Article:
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Published on 01/05/20

Ah, sweet freedom; the state of being free and not being subject to something undesirable. This is, at least for those of us who live in properly democratic countries, not a matter we have to consider much. Until now that is when our daily freedom is curtailed.

I can’t wait to be with family and friends again, in person, and not just on Zoom or Houseparty. I also miss the buzz of school life with hundreds of pupils, colleagues and parents on site each day. Not enjoying these freedoms is a minor physical inconvenience, and is an annoyance, but it does not affect my ability to speak out and interact with whoever I want about anything, on any platform.

There is no restriction on my thoughts and words, I continue to access almost everything I need and want (well, flour for baking and a thermometer would be good when available) and still have choice about most of my decisions. 

Nazanin Zaghari-Ratcliffe has no such freedoms. She is a British-Iranian dual citizen who has been detained in Iran since 3 April 2016. In early September 2016 she was sentenced to five years' imprisonment allegedly for ‘plotting to topple the Iranian government’. She was temporarily released on 17 March 2020. She has no access to a lawyer; her ‘trial’ did not allow representation. There was only a one sided and cursory examination of the facts. She has been in prison, now under house arrest, and separated from her very young child for four years. W. R. Inge (a former Dean of St Paul’s) said notably: ‘The enemies of freedom do not argue; they shout and they shoot.’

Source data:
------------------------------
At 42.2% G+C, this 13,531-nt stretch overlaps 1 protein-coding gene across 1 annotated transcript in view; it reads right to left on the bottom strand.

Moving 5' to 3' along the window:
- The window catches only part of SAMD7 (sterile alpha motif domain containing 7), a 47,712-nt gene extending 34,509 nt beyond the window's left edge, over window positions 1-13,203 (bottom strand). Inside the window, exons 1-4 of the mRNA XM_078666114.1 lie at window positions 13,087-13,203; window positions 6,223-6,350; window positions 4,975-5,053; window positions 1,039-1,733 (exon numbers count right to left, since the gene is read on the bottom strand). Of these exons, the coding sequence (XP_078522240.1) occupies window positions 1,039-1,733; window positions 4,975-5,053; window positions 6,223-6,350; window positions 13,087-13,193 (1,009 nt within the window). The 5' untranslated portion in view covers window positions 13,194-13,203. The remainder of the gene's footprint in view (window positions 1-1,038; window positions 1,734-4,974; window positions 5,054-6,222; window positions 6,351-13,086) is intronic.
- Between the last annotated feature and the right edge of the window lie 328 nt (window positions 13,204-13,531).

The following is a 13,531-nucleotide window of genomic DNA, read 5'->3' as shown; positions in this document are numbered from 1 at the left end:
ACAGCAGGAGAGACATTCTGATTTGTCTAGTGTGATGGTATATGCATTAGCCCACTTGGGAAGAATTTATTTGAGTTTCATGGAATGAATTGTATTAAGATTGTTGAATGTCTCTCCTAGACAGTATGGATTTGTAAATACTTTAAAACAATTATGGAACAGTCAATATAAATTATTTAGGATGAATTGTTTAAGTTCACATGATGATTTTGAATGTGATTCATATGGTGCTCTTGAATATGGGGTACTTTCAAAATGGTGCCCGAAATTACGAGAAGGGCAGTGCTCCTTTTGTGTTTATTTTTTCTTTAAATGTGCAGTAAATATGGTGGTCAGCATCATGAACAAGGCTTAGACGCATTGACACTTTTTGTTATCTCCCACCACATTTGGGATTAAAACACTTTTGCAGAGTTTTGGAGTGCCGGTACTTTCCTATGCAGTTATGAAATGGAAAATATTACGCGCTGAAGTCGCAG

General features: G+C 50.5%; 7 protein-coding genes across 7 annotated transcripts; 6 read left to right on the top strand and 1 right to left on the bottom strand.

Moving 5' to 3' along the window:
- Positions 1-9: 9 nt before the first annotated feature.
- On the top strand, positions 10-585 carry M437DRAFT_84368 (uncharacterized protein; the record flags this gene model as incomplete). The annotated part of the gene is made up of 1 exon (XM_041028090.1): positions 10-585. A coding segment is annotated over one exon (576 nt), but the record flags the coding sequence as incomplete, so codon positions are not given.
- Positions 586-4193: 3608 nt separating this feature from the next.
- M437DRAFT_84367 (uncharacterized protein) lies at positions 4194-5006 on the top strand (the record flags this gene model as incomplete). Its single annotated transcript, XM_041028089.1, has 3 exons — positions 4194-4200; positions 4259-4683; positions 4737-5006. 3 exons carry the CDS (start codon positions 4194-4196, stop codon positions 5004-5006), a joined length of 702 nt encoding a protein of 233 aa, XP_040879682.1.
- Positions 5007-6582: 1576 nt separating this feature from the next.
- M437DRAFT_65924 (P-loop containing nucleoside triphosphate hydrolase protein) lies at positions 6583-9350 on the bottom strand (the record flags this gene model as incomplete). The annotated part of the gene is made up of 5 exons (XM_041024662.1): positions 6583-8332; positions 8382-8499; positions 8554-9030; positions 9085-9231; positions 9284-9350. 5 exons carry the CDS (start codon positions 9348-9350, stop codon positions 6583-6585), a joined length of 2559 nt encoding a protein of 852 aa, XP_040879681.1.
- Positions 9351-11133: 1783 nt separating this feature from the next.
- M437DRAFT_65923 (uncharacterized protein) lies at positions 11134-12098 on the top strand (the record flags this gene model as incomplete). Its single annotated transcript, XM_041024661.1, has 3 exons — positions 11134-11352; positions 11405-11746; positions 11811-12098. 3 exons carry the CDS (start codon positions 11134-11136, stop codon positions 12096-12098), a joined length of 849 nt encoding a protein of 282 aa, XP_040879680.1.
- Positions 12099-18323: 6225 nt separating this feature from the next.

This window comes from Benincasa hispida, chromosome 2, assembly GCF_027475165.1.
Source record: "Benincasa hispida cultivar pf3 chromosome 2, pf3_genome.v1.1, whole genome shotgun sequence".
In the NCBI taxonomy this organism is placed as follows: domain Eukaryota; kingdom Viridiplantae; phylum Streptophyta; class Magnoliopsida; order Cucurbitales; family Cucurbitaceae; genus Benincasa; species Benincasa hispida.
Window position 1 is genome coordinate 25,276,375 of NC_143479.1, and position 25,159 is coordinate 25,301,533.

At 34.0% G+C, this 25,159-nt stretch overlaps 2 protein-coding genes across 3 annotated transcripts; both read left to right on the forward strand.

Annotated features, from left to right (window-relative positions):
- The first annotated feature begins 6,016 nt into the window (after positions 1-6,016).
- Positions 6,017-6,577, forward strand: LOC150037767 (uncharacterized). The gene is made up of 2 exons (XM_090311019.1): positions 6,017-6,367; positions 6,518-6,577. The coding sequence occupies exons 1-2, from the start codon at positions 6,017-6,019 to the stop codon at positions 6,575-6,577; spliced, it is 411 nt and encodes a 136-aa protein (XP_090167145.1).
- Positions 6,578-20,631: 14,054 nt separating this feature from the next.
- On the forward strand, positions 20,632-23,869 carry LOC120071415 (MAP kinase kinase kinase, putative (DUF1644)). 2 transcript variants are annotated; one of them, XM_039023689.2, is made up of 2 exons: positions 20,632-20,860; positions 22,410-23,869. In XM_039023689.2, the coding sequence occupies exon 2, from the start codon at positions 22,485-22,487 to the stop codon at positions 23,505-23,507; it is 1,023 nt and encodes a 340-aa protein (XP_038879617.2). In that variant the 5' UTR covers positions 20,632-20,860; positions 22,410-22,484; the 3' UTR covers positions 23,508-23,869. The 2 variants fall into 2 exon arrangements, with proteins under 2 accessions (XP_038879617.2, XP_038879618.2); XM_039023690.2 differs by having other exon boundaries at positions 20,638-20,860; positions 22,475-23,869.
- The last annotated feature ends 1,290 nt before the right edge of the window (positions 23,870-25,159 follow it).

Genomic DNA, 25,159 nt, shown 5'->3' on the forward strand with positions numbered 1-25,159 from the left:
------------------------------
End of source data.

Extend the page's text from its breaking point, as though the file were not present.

Nelson Mandela simply said that freedom was an ideal he was prepared to die for. His three-hour speech, now known by the name ‘I am prepared to die’, was given on 20 April 1964 from the dock of the defendant at the Rivonia Trial, where he and others were accused of sabotage and imprisoned for life. Later, in 1995 when he was free and standing before Parliament as President, he said ‘the time has come to accept in our hearts and minds that with freedom comes responsibility.’

He meant that he had twin obligations he owed to his family, and others including his country, people and community were a result of the freedom he now enjoyed.

In school, teachers work with pupils to help them to understand the freedoms they enjoy and the responsibilities which go with it. The freedom to think and act means helping everyone to have equality of access to join in and contribute, to be heard and respected. Understanding this in school will help pupils to understand the world and expect, and contribute, to the same freedoms and responsibilities when they leave school.  

Mark Twain put it so well: ‘We need to be responsible with our freedom: it is by the goodness of God that we have in our country three unspeakably precious things: freedom of speech, freedom of conscience and the prudence never to practice either.’

Mrs Jane Jenkins